ISLAMABAD - The US ambassador to Pakistan, Cameron Munter, is to step down this summer after serving less than two years in the job, a US official said Tuesday.
The official said it was the ambassador’s decision to go and denied a press report speculating the move was related to poor relationships with Islamabad. “He is not being sacked, he has decided to move on,” the official told AFP. “He maintains good relations with both Pakistan and the US government. It’s his decision alone. There’s no dissatisfaction with his performance from Pakistan or Washington,” the official added.
Other people close to the ambassador say he has been frustrated that the CIA and Pentagon call the shots for the United States in Pakistan, and that he feels his job has been to contain the fallout rather than set policy.
Analysts were taken aback, warning his departure could complicate efforts to repair alliance with the US and reopen NATO supply into Afghanistan that Islamabad shut five months ago in protest at the 24 soldiers’ deaths. News of Munter’s move emerged with US Secretary of State Hillary Clinton in India, where she called on Islamabad to do more against militants in comments likely to antagonise Pakistan, which says it has already sacrificed more than any other nation.
Munter arrived in the country in October 2010, after his predecessor Anne Patterson spent more than three years in Pakistan. The US official said the ambassador would be leaving “this summer at the end of his two-year tenure”.
In his talks in Washington, Munter has advocated doing more to repair ties with Pakistan, arguing widespread anti-US sentiment in the country is a sign not of hostility to the US but of disappointment with the results of the relationship.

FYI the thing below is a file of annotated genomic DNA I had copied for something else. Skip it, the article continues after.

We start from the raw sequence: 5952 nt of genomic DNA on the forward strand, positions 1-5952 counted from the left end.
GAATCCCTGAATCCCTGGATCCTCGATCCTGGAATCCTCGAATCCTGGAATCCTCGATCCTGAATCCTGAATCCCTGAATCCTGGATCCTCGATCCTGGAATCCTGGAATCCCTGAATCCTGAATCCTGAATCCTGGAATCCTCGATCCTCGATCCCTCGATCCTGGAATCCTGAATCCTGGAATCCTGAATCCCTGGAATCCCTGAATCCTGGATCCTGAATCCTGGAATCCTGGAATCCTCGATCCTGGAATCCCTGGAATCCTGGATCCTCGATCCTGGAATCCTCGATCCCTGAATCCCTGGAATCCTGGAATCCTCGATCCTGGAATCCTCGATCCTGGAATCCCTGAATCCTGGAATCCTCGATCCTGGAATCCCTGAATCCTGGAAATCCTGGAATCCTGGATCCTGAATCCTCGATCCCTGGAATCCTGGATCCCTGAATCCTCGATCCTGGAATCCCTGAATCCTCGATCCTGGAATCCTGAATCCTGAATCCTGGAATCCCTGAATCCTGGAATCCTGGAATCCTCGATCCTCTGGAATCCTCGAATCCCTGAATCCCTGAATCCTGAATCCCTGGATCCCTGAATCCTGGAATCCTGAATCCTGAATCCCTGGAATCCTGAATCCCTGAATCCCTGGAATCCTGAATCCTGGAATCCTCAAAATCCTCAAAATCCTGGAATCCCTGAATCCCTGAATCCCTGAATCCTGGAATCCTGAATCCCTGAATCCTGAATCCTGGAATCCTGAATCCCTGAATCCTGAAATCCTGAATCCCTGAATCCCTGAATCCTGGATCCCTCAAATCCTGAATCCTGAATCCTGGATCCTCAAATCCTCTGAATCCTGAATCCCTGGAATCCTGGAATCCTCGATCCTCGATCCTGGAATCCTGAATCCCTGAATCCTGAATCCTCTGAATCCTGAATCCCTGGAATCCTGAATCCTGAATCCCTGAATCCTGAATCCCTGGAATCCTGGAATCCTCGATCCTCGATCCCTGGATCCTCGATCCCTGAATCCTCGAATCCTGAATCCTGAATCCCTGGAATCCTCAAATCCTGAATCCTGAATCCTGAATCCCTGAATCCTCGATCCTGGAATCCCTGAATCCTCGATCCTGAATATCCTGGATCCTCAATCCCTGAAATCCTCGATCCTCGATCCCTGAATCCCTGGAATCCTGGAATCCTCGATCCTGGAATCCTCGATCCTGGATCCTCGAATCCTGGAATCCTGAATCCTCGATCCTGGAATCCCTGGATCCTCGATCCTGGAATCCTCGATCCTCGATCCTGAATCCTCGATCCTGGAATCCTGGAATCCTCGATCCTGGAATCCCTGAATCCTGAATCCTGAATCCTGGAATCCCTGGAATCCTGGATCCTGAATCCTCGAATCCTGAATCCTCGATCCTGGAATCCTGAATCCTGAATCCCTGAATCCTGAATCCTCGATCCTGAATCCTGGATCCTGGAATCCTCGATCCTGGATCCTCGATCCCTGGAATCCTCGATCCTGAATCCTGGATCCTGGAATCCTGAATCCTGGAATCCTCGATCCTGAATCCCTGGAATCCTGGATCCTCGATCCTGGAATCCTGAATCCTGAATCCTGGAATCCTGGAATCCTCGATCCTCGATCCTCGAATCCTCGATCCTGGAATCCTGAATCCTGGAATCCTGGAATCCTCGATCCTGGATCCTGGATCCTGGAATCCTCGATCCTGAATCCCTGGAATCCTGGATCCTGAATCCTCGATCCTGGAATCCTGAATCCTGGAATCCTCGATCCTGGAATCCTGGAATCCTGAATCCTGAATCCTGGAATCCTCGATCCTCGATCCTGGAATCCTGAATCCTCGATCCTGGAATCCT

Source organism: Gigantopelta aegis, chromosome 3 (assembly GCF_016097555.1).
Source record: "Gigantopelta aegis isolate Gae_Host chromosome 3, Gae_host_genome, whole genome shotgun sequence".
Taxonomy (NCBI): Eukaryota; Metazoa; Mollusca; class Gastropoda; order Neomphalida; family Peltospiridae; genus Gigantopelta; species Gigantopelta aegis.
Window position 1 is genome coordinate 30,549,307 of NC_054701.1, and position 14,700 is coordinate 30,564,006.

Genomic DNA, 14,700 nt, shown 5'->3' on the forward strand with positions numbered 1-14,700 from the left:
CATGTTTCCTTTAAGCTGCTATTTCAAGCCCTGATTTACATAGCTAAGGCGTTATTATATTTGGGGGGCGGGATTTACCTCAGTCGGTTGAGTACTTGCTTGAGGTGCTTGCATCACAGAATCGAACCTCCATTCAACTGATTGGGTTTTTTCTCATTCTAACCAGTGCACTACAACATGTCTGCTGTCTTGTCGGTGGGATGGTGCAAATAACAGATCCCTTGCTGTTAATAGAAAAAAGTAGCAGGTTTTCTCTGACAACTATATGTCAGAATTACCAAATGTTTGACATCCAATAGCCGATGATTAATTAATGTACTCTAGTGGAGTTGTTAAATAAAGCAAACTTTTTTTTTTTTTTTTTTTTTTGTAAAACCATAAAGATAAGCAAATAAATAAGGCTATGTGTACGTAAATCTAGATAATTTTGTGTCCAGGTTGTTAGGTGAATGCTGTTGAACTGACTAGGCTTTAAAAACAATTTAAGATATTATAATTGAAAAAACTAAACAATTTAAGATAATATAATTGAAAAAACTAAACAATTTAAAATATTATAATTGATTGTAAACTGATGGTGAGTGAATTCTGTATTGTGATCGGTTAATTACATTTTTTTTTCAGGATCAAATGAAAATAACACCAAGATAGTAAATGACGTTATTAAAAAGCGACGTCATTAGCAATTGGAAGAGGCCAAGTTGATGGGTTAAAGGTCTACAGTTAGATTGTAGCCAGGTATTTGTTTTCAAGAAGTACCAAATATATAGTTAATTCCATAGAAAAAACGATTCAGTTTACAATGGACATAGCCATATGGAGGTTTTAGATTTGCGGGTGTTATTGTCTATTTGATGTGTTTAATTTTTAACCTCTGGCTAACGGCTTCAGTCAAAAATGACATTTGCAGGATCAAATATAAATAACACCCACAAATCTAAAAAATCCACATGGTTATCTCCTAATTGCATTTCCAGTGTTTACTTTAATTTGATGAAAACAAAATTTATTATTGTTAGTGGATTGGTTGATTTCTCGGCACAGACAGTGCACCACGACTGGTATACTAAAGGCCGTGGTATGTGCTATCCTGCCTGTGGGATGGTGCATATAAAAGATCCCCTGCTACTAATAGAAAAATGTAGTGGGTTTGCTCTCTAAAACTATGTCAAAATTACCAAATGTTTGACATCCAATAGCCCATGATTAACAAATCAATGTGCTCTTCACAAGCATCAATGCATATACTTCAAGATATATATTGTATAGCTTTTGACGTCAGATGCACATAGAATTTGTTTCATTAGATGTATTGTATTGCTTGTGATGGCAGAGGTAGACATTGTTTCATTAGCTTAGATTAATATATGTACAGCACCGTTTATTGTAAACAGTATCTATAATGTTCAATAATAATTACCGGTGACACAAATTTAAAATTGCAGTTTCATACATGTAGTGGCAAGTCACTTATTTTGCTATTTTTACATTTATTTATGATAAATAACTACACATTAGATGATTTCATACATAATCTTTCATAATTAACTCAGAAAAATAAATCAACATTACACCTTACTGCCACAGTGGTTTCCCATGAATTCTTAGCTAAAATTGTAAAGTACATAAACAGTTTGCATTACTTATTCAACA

In Pakistan, he has been determined to improve America’s public image, travelling widely in a bid to meet as many ordinary Pakistanis as possible.
Sources said Munter was perhaps most inclined to accommodate Pakistani concerns with regard to hot issues such as drone attacks and Pakistani demand for a US apology over Salala attack.
With Pak-US ties straining to the point of rupture, Munter appeared to take a soft, diplomatic line over the Hafiz Saeed bounty issue last week in what is often termed in diplomatic circles as localitis or clientitis, a crude term for a sympathetic hearing for the host country, as many envoys are bound to do. He was reported telling the Pakistani media that the US government did not announce any bounty or head money on Saeed and the matter had been misreported.
Among the names being bandied around to succeed Munter is Richard Olson. Like Munter, Olson is a career foreign service officer.